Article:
The main entrance of the San Francisco Police Officers Association, pictured Aug. 31, 2016. (Jessica Christian/S.F. Examiner)

The main entrance of the San Francisco Police Officers Association, pictured Aug. 31, 2016. (Jessica Christian/S.F. Examiner)

Enforcement of SF bench warrants rife with racial bias

With Donald Trump as president, our country can expect an embrace of racial profiling and “law-and-order” policing, which could set our criminal justice policies back decades. Unfortunately, the San Francisco Police Officers’ Association wants to hasten that backsliding — the union recently made a plea that more San Franciscans be jailed for not paying a traffic ticket.

The hubbub is about a recent recall of bench warrants at the San Francisco courts. The recall applied only to warrants that were issued when someone could not afford to pay or appear on a traffic/infraction ticket. The warrants were all for minor offenses, like jaywalking, littering or sitting on the sidewalk.

These are not, and should not be, reasons to incarcerate someone. Nor should people go to jail just because they cannot afford to pay a citation. That principle — that people should not be kept behind bars based on their inability to pay — is part of the reason the City Attorney recently decided not to defend a lawsuit that challenged incarcerating people who cannot afford bail. From a Department of Justice consent decree in Ferguson, Mo., to state policy here in California, there has been increasing awareness that punishing people who are too poor to pay is an unconstitutional waste of resources.

In San Francisco, enforcement of these warrants was rife with racial bias.

In the recent report “Stopped, Fined, Arrested: Racial Bias in Policing and Traffic Courts in California,” data showed that even though less than 6 percent of San Franciscans are black, 48.7 percent of arrests for a “failure to appear/pay” warrant were of black people. Black people were nearly nine times more likely to be arrested on exactly the type of minor warrant that the San Francisco courts just recalled.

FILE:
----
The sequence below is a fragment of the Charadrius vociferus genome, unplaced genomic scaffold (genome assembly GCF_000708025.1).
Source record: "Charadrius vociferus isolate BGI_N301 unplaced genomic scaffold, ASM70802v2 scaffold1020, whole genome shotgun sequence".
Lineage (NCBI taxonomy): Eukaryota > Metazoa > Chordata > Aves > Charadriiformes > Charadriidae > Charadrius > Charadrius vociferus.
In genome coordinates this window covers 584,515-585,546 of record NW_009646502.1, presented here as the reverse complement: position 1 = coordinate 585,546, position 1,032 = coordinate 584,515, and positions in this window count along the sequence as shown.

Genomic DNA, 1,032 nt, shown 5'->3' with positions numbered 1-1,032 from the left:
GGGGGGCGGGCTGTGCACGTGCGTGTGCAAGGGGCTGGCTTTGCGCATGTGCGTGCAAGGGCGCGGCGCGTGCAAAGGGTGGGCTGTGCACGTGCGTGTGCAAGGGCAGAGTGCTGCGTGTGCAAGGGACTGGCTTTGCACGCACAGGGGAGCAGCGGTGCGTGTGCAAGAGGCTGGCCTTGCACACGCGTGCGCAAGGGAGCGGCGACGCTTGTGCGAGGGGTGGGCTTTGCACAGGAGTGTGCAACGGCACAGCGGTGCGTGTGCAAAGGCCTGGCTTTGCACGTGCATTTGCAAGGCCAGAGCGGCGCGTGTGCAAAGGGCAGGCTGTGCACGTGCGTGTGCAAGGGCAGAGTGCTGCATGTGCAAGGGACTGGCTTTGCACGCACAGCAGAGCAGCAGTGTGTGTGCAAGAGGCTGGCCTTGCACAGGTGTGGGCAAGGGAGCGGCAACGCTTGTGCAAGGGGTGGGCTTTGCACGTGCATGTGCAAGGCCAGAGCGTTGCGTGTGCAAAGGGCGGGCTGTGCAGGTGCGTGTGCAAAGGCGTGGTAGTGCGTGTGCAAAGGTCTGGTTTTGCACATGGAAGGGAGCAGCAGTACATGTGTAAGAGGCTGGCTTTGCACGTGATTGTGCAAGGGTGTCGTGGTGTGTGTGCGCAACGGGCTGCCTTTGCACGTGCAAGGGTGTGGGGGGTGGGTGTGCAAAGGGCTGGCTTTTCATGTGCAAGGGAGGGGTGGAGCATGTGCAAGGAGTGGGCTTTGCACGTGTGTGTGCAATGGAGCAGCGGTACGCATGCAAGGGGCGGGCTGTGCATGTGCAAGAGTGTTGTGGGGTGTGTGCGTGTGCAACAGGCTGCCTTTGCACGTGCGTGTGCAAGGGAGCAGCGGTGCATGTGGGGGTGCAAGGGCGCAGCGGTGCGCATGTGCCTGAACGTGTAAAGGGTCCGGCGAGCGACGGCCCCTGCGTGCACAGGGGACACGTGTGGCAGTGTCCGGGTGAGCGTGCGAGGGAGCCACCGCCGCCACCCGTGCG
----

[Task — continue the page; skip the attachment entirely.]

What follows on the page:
For two decades, there has been an idea that if The City makes it criminal to sit, to sleep or to have a tent in public, then homeless people will go away. The City has tried that approach repeatedly, and the San Francisco Police Department is getting paid for it. Just last year, we spent $20.7 million on “quality-of-life” issues, most of it on policing. Our Budget Analyst reviewed the spending and found it an ineffective use of resources. It is cheaper to house a homeless person than to jail them, and housing actually gets the person off the street.

The Obama administration called it cruel and unusual to punish people for resting when they have nowhere else to go. Yet San Francisco has one shelter bed for every six homeless people and more than 800 people on the waiting list, and it still issues thousands of citations each year.

Elisa Della-Piana is the legal director for Lawyers’ Committee for Civil Rights of the San Francisco Bay Area.

If you find our journalism valuable and relevant, please consider joining our Examiner membership program.
Find out more at www.sfexaminer.com/join/

Just Posted

Advocates with the San Francisco Public Bank Coalition hold a rally outside City Hall before the Board of Supervisors were to vote on a resolution supporting the creation of a public banking charter on Tuesday, Feb. 5, 2019. (Kevin N. Hume/S.F. Examiner)
Should San Francisco run its own public bank? The debate returns

Prior to the COVID-19 pandemic, momentum was building for San Francisco to… Continue reading

Apprenticeship instructor Mike Miller, center, demonstrates how to set up a theodolite, a hyper-sensitive angle measuring device, for apprentices Daniel Rivas, left, Ivan Aguilar, right, and Quetzalcoatl Orta, far right, at the Ironworkers Local Union 377 training center in Benicia on June 10, 2021. (Photo by Anne Wernikoff, CalMatters)
California’s affordable housing crisis: Are labor union requirements in the way?

By Manuela Tobias CalMatters California lawmakers introduced several bills this year that… Continue reading

People fish at a dock at Islais Creek Park on Thursday, June 10, 2021. (Kevin N. Hume/The Examiner)
What Islais Creek tells us about rising sea levels in San Francisco

Islais Creek is an unassuming waterway along San Francisco’s eastern industrial shoreline,… Continue reading

Organizer Jas Florentino, left, explains the figures which represent 350 kidnapped Africans first sold as slaves in the United States in 1619 in sculptor Dana King’s “Monumental Reckoning.” The installation is in the space of the former Francis Scott Key monument in Golden Gate Park. (Kevin N. Hume/The Examiner)
What a reparations program would look like in The City

‘If there’s any place we can do it, it’s San Francisco’

Officer Joel Babbs, pictured at a protest outside the Hall of Justice in 2017, is representing himself in an unusually public police misconduct matter. <ins>(Courtesy Bay City News)</ins>
The strange and troubling story of Joel Babbs: What it tells us about the SFPD

The bizarre and troubling career of a whistle-blowing San Francisco police officer… Continue reading

Most Read